When it seemed the world of textile arts had hit its peak in the 1960s and 1970s, when it was used as a means to vocalize people’s political thoughts, it has begun to make another resurgence during the pandemic—in particular, on the apps TikTok and YouTube. Thanks to the internet’s ability to allow for millions of people to communicate effortlessly across the world, photographs and videos of personal crafting projects have connected to larger numbers and minds than previous movements would have been able to, such as the Luddites themselves. Social media platforms such as Tiktok and Instagram, in which basic hashtags like #crochet or #loom are followed by hundreds of thousands, if not millions, of people, unlock paths for those in search of a new hobby—or those who want a fun new sweater, pair of shoes, or even a decorative wall rug for their bathroom. Take TikTok user @fanaticalfibers, also known as Sarah, for example: sitting on a follower count of more than half a million, their occupation as a so-called “yarn bender” manages to grasp thousands of views with each video they post, whether it’s a close-up of Sarah crocheting a plush Mothman, giving tips and offering advice to those who inquire in the comments, or even a brief sketch of them attempting to subtly bring inside a large amount of packages from Michael’s. The variety of content no doubt keeps their audience hooked and entertained, but one glance at the comment section will reveal to the vast amount of strangers on the internet coming together under one common interest: crochet. To those who aren’t aware of what’s happening onscreen and thus ask, they are quickly responded to with eager explanations as to the process of crocheting and its simplicity and the fun it may bring! Similar accounts can be found on YouTube, the internet’s audio-video version of a Dummy’s Guide to Whatever You Want. YouTubers like Bernadette Banner (who also possesses a TikTok account) and Sewstine (a.k.a. Christine) not only demonstrate how to sew certain historical clothes or techniques, but they also both implement a feminist, politically-active angle in their works. In one of Sewstine’s videos, published near the beginning of the COVID-19 pandemic, she crafts and then tests four different face mask designs, giving her input as a certified doctor as to which pass and which fail the necessary criteria that makes for a hospital-approved mask. Though Banner has a similar video, she instead instead uses her background as a seamstress to unravel the historically complicated relationship between women and corsets in this video, comparing her medical brace for scoliosis to being used in a similar fashion as a Victorian corset. She tears down the myth of corsets being extremely restrictive to the point of causing fainting spells and instead explains how men took this narrative and ran with it, leading to the eventual disregard and distain people still sometimes hold towards corsets today.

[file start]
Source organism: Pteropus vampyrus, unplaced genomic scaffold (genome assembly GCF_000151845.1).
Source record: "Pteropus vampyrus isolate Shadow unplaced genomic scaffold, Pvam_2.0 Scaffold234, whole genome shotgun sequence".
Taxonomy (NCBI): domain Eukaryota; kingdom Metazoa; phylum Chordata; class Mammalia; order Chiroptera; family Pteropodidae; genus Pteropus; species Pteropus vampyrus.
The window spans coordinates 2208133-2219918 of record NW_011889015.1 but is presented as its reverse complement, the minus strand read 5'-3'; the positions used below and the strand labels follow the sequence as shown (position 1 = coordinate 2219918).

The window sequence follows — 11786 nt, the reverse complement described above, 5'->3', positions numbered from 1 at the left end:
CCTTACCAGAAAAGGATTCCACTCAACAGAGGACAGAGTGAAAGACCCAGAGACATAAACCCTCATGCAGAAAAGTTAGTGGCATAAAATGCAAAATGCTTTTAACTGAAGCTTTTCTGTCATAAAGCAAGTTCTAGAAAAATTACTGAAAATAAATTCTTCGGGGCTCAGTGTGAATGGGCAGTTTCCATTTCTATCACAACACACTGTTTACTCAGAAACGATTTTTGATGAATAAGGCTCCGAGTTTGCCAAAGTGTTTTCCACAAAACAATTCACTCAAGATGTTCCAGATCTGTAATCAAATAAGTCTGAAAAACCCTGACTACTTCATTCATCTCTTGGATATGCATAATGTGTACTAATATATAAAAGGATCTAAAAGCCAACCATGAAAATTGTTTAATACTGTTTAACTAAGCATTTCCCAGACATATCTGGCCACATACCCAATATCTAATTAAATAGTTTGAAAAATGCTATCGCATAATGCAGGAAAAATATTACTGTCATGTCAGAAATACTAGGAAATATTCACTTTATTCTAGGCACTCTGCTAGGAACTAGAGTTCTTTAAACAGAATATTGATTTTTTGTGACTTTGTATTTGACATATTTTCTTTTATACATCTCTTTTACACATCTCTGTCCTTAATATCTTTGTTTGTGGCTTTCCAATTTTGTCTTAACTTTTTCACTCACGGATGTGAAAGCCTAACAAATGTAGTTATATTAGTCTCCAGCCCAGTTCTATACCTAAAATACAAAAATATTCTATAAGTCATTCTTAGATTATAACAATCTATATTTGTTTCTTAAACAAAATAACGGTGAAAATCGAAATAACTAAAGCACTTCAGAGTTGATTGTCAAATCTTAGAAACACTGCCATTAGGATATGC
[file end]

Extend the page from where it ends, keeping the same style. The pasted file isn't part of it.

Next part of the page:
Not only does social media provide a means to access tutorials or sew-a-longs and others interested in the same craft as you, but it is this explosion of textile and fiber arts online that has also impacted the explosion of small online businesses. TikTok, with its mere seconds long videos and wide audience reach, has become a centerpiece for those wishing to boost their brands and shops out to the world. TikTok user @fanaticalfibers from earlier provides a number of patterns on their Etsy shop for those curious on how to make a kawaii fox from one of their videos. Hashtags like #smallbusinesscheck on TikTok (which has its own unique audio) have opened up the realm of what it looks like to create finished products, package them, take photos for one’s site, and so much more. Those who might have hesitated in selling their own textile creations are able to search through the hashtag and find tips and tricks in how to start their own small business, whether on Etsy or similar websites. This explosion of those interested in having their own small businesses and those interested in purchasing solely (or mostly) from such brands have resulted in a heightened intrigue and spread of the textile arts. Though used primarily for aesthetics now rather pure utilization, knitting one’s own sweater or needle-punching a miniature rug for their grandmother’s poodle helps create a sense of individualism and uniqueness. No one has this same exact thing as me. It’s personal and special to me only! Having these new outlets to explore, especially with thousands of warm, inviting communities at your disposal, have lead to its persistence throughout the pandemic and now as we ride the slow wave out.
Barnes, Sara. “Art History: Ancient Practice of Textile Art and How It Continues to Reinvent Itself.” My Modern Met, 5 May 2017. mymodernmet.com/contemporary-textile-art-history/ Cortés, Michelle Santiago. “Small Businesses Are Thriving On Social Media & That’s Making People Mad.” Refinery29, 21 April 2021. refinery29.com/en-us/2021/04/10434451/small-business-tiktok-love-hate “Frequently Asked Questions.” FACES: Fiber Arts Center of the Eastern Shore. fiberartscenter.com/about/frequently-asked-questions/